With the arrival of Gladstone the cat at the Treasury, could we see a unlikely Foreign Office/Treasury alliance to team up against their Number 10 counterpart?

Week in numbers 297

In Focus: The China Syndrome

Parliament has risen. Voters have gone on holiday. Exhausted by a month of politics more intense than we usually see in a decade, journalists and political commentators were winding down for August when the new Government last night turned another decade-long political certainty on its head when it ‘paused’ the multi-billion pound nuclear investment at Hinkley Point. The decision is important for business not just for reasons to do with energy policy but because it signals that the previous two governments’ trade-focused detente with China is under review. While the Hinkley Point deal is primarily with the French energy giant EDF, it also involves the China General Nuclear Power Corporation.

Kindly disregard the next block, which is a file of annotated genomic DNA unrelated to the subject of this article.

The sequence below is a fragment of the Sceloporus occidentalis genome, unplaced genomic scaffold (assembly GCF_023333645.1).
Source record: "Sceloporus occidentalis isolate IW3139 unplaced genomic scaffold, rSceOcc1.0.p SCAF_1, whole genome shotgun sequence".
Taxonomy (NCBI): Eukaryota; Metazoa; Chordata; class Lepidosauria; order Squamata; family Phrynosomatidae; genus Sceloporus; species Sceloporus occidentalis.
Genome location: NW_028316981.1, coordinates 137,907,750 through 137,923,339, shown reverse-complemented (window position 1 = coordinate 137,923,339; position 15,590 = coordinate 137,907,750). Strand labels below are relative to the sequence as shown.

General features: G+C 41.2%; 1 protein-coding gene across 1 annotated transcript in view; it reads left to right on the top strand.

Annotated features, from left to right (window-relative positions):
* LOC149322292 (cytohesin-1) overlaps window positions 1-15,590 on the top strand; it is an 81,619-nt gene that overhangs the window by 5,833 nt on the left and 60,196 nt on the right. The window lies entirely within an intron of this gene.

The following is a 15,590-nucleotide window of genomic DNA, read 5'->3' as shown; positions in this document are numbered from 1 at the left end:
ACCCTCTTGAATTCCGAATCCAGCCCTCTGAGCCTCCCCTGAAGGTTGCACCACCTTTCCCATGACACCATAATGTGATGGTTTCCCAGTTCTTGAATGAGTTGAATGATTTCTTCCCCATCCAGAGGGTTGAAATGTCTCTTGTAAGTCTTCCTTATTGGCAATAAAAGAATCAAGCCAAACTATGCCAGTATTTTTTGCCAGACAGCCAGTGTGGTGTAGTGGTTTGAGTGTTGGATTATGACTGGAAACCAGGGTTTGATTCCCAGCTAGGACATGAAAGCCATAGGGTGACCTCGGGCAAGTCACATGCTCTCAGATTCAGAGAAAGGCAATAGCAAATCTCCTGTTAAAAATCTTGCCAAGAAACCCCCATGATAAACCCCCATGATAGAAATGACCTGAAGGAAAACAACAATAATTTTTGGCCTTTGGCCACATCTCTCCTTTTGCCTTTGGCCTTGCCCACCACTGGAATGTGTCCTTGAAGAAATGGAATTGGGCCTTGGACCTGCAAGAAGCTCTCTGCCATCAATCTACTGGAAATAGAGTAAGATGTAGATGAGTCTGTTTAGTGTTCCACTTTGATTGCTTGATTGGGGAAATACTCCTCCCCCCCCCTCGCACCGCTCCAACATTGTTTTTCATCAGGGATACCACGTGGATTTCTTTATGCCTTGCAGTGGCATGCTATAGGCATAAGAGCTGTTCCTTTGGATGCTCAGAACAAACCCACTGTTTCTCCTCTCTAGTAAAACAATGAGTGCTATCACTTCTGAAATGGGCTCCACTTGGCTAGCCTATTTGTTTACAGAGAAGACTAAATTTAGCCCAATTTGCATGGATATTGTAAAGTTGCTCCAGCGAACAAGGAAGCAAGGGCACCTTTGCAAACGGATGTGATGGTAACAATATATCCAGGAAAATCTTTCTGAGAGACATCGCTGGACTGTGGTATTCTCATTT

The decision to review the deal, according to the official line, is about costs but anyone who doubts there is a serious China angle would do worse than read a little-noticed article at the time in Conservative Home by Theresa May’s new chief of staff, Nick Timothy, in October 2015. He attacked the then Chancellor’s approach warning that ‘rational concerns about national security are being swept to one side because of the desperate desire for Chinese trade and investment’. Fortified over six years at the Home Office by security service worries, Mrs May and her circle are well-known Sino-sceptics.

This is but the latest example of Theresa May stamping her prime ministerial authority on post-Brexit politics and signalling that her administration is far from being continuity Cameron. Surprise decisions such as this may add to business uncertainty at a time when confidence is already fragile, but Number 10 is clearly prepared to overrule the Treasury. It underlines how far business will need to go to in engaging not just economic departments but Downing Street and the wider Whitehall network. 

This Week in Politics: Theresa, Trident and Twenty Five Quid

Numbers2

What the parties said